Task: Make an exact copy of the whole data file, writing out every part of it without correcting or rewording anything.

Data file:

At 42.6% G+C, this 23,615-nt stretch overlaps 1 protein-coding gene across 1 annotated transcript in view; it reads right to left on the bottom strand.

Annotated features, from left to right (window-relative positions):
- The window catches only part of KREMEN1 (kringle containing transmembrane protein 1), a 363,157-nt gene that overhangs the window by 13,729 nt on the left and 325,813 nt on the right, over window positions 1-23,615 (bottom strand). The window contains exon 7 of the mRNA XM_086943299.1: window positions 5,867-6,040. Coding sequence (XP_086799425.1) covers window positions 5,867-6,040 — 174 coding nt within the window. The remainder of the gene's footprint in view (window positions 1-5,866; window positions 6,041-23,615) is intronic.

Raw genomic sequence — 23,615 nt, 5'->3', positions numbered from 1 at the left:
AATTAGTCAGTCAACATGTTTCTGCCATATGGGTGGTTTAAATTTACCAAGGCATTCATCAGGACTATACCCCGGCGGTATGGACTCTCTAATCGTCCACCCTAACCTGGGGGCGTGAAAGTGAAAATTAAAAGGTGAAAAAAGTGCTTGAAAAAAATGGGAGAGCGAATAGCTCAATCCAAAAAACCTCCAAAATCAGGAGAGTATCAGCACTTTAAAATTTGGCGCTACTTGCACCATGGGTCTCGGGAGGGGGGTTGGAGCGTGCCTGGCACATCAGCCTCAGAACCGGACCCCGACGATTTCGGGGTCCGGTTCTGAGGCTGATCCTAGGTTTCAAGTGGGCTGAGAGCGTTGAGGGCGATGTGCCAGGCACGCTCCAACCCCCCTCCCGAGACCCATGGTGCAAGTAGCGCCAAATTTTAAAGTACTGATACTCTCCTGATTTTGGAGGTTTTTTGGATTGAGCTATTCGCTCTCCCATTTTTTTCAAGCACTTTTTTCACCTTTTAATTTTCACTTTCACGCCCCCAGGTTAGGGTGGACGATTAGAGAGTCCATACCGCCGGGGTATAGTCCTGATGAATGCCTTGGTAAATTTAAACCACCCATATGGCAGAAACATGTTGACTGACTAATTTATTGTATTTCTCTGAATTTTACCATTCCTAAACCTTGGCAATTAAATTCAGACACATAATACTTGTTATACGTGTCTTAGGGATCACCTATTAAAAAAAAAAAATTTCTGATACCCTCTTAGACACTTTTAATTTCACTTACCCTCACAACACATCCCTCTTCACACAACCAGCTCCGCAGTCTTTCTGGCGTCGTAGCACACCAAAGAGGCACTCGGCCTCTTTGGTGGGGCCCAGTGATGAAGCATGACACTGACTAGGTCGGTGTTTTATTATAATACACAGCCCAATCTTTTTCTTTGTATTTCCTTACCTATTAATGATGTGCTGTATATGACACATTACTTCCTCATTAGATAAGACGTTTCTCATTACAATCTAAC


At 42.6% G+C, this 23,615-nt stretch overlaps 1 protein-coding gene across 1 annotated transcript in view; it reads right to left on the bottom strand.

Annotated features, from left to right (window-relative positions):
- The window catches only part of KREMEN1 (kringle containing transmembrane protein 1), a 363,157-nt gene that overhangs the window by 13,729 nt on the left and 325,813 nt on the right, over window positions 1-23,615 (bottom strand). The window contains exon 7 of the mRNA XM_086943299.1: window positions 5,867-6,040. Coding sequence (XP_086799425.1) covers window positions 5,867-6,040 — 174 coding nt within the window. The remainder of the gene's footprint in view (window positions 1-5,866; window positions 6,041-23,615) is intronic.

Raw genomic sequence — 23,615 nt, 5'->3', positions numbered from 1 at the left:
AATTAGTCAGTCAACATGTTTCTGCCATATGGGTGGTTTAAATTTACCAAGGCATTCATCAGGACTATACCCCGGCGGTATGGACTCTCTAATCGTCCACCCTAACCTGGGGGCGTGAAAGTGAAAATTAAAAGGTGAAAAAAGTGCTTGAAAAAAATGGGAGAGCGAATAGCTCAATCCAAAAAACCTCCAAAATCAGGAGAGTATCAGCACTTTAAAATTTGGCGCTACTTGCACCATGGGTCTCGGGAGGGGGGTTGGAGCGTGCCTGGCACATCAGCCTCAGAACCGGACCCCGACGATTTCGGGGTCCGGTTCTGAGGCTGATCCTAGGTTTCAAGTGGGCTGAGAGCGTTGAGGGCGATGTGCCAGGCACGCTCCAACCCCCCTCCCGAGACCCATGGTGCAAGTAGCGCCAAATTTTAAAGTACTGATACTCTCCTGATTTTGGAGGTTTTTTGGATTGAGCTATTCGCTCTCCCATTTTTTTCAAGCACTTTTTTCACCTTTTAATTTTCACTTTCACGCCCCCAGGTTAGGGTGGACGATTAGAGAGTCCATACCGCCGGGGTATAGTCCTGATGAATGCCTTGGTAAATTTAAACCACCCATATGGCAGAAACATGTTGACTGACTAATTTATTGTATTTCTCTGAATTTTACCATTCCTAAACCTTGGCAATTAAATTCAGACACATAATACTTGTTATACGTGTCTTAGGGATCACCTATTAAAAAAAAAAAATTTCTGATACCCTCTTAGACACTTTTAATTTCACTTACCCTCACAACACATCCCTCTTCACACAACCAGCTCCGCAGTCTTTCTGGCGTCGTAGCACACCAAAGAGGCACTCGGCCTCTTTGGTGGGGCCCAGTGATGAAGCATGACACTGACTAGGTCGGTGTTTTATTATAATACACAGCCCAATCTTTTTCTTTGTATTTCCTTACCTATTAATGATGTGCTGTATATGACACATTACTTCCTCATTAGATAAGACGTTTCTCATTACAATCTAAC